Twenty-year vision for London rail services set out in influential strategy


A long-term strategy for London’s railway has been unveiled, setting out the steps needed to cater for increasing demand for rail travel in and around the capital.

With the number of passengers travelling into London in the busiest hours set to grow by more than a third by 2031, Network Rail’s London and south east route utilisation strategy: draft for consultation identifies ways to boost capacity, improve journeys and increase connectivity across the region.

Produced in partnership with the rail industry, the Department for Transport and Transport for London, the strategy builds on existing plans to increase capacity on the region’s railway, including Crossrail, Thameslink, Reading remodelling, electrification to Newbury and Oxford, the Evergreen 3 project on the Chiltern line, the completion of the London Overground network as well as a major programme of train and platform lengthening on many routes into the capital.

Assuming these are implemented in full, the strategy concludes that overall peak capacity in the London suburban area will largely be able to cope with predicted passenger numbers in 2031, with the addition of some other key measures. These include extra commuter services between the Thames Valley and Paddington, additional tracks on the Lea Valley line and more trains on the Windsor lines into Waterloo. It also recommends further developing proposals for future schemes – for example a ‘Chelsea to Hackney line’ under the capital, extensions to Crossrail and improving rail services to Heathrow.

On a small number of routes into London it is clear that a new approach will be needed to meet forecast future demand. Conventional enhancements on these routes, such as train lengthening, timetable changes and infrastructure upgrades, become much more complex and costly within the lifetime of the strategy, so more extensive options – for example the building of entirely new lines – may be needed.

The situation is most pressing on the Great Eastern and South West main lines, with commuters on some outer suburban services facing severe overcrowding. Finding solutions here will require a broader debate, looking at how the railway benefits the wider economy, interacts with housing policy and can drive changes to travel patterns.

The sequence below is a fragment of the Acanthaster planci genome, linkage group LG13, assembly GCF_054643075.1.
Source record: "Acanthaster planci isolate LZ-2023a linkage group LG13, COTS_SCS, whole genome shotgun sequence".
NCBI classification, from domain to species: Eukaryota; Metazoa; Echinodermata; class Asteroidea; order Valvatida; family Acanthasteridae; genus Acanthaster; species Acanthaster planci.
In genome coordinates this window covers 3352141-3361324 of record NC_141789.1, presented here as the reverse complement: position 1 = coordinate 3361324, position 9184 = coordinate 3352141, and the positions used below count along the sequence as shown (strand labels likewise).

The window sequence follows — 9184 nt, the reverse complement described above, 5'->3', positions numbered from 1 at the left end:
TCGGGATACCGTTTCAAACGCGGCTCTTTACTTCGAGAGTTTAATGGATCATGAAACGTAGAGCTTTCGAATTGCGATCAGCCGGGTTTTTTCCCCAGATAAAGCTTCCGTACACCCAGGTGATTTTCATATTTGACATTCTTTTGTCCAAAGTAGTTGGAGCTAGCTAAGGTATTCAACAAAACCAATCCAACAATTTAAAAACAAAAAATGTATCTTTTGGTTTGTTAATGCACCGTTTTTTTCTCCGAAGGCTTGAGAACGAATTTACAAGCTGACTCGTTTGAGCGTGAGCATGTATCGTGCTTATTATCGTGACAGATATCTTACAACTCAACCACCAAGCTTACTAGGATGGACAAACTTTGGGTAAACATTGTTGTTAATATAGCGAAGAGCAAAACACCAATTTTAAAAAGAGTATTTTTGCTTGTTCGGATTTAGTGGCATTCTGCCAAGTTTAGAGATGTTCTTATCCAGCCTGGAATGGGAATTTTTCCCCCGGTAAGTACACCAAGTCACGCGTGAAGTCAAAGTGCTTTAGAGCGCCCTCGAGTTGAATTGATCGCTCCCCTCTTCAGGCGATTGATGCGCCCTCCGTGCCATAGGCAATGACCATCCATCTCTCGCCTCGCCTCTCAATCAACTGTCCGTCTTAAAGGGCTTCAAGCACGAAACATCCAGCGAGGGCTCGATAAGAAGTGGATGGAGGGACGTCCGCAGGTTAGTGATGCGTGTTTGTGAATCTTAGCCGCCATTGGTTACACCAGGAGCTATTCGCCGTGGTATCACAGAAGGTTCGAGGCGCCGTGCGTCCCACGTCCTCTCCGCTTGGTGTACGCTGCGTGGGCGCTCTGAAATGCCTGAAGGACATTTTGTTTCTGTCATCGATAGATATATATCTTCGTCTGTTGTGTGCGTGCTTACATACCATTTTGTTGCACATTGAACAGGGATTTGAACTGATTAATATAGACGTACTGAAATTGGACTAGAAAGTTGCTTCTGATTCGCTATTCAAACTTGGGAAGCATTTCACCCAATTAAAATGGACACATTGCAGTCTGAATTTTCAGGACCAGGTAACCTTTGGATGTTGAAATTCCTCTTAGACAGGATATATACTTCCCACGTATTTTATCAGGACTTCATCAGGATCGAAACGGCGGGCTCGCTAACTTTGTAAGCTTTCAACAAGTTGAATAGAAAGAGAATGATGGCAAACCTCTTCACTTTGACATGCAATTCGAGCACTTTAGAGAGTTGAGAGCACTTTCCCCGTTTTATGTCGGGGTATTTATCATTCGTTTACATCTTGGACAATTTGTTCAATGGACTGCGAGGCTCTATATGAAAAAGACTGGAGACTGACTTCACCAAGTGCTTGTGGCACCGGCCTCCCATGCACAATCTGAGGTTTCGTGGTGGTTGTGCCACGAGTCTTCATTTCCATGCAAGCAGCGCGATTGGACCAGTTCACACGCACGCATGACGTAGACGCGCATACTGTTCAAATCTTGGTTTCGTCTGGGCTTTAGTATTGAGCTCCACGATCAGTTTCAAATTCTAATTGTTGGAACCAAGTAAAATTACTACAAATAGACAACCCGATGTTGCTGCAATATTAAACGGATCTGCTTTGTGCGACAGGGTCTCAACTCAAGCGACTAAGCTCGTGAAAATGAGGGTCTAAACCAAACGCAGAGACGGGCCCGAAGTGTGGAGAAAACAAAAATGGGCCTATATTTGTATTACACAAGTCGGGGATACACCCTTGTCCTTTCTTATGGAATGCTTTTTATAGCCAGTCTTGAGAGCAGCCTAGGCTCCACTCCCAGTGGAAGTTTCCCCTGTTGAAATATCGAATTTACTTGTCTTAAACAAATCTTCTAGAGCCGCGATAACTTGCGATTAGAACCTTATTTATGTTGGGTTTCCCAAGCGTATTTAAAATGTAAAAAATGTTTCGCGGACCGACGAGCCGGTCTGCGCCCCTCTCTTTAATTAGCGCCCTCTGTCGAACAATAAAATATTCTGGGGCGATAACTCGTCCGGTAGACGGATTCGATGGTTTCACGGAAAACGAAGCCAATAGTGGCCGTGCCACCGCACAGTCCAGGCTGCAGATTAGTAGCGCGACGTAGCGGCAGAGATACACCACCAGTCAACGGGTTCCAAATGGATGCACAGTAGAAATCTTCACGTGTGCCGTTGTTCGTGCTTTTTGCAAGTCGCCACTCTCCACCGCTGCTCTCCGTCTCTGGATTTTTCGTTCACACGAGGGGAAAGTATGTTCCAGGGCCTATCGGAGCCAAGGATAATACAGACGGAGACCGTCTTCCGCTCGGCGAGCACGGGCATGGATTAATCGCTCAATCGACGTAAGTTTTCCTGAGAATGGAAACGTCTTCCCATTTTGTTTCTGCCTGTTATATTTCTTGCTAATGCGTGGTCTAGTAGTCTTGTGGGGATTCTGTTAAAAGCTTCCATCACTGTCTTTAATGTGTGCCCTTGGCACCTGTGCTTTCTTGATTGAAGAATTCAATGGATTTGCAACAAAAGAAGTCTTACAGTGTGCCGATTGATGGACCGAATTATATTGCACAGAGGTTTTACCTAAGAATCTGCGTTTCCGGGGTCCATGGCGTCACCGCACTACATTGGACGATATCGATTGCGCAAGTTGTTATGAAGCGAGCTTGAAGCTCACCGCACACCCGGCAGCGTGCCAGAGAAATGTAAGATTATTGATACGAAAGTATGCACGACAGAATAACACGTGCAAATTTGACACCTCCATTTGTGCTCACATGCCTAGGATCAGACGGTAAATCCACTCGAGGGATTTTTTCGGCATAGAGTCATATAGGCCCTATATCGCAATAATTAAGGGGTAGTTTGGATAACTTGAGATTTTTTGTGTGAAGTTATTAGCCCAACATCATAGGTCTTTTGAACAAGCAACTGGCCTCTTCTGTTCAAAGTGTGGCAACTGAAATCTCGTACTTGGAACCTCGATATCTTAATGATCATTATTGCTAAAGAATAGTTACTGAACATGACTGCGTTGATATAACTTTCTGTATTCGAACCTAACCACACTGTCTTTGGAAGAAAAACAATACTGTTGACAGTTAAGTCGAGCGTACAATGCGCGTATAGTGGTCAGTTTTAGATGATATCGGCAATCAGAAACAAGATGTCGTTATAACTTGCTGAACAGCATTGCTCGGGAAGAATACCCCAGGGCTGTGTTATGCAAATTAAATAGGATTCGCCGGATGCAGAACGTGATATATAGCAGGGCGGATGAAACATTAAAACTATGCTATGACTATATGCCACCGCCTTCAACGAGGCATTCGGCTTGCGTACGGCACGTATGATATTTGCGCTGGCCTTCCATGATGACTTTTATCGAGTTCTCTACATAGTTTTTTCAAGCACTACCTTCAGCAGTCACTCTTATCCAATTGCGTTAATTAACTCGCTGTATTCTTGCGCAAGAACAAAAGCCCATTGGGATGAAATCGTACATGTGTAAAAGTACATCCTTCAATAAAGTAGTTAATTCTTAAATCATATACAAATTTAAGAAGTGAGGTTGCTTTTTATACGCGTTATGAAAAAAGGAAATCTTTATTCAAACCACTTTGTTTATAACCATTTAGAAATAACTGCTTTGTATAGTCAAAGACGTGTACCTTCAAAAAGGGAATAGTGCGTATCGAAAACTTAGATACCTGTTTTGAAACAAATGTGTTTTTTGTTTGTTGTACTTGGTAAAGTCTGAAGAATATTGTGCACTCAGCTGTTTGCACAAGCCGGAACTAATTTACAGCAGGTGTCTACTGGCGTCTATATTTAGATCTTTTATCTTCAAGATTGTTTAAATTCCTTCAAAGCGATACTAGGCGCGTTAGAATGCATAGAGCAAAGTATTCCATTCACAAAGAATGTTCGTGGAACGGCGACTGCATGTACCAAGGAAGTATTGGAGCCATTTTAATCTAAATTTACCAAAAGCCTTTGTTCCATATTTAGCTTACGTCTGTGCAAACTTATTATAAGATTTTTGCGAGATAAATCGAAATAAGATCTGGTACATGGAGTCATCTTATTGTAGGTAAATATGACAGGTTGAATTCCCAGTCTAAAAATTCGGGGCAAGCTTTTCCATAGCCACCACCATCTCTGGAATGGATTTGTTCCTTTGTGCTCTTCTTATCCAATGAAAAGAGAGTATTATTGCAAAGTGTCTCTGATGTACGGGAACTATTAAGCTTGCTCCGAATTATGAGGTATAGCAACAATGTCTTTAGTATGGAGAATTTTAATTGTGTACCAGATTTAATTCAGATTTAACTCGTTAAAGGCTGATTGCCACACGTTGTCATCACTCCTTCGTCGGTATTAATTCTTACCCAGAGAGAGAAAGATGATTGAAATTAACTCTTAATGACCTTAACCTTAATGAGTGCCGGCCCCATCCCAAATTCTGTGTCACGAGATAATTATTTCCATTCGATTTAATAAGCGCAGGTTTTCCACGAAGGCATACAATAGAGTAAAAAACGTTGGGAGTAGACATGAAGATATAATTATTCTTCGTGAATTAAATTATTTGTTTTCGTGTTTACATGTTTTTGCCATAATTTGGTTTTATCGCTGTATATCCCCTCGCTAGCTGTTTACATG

Paul Plummer, Network Rail’s director of planning and development said: “There is an economic imperative in publishing this strategy. Only by identifying the gaps remaining after committed schemes and working with the partners to agree long term solutions will our country be in a position to prepare for its future; to put the right transport infrastructure in place to support the businesses and commuters of tomorrow.

“For that reason, some of the conclusions in this report are stark. This strategy should act as the starting point for a wider discussion, looking beyond rail planning to housing policy, the ability of the railway to drive regeneration and changes to how we live, work and travel.

“London relies on rail to get more than two million people to and from work each day, and our strategy will provide the extra capacity needed to help the economy grow. Making the railway more affordable is essential, and we will continue to work together with the rest of the rail industry to reduce costs and deliver better value for passengers and freight.”

Today’s publication marks the start of a three month consultation on the draft strategy with key stakeholders. After taking feedback into consideration, Network Rail will publish the final strategy in summer 2011.


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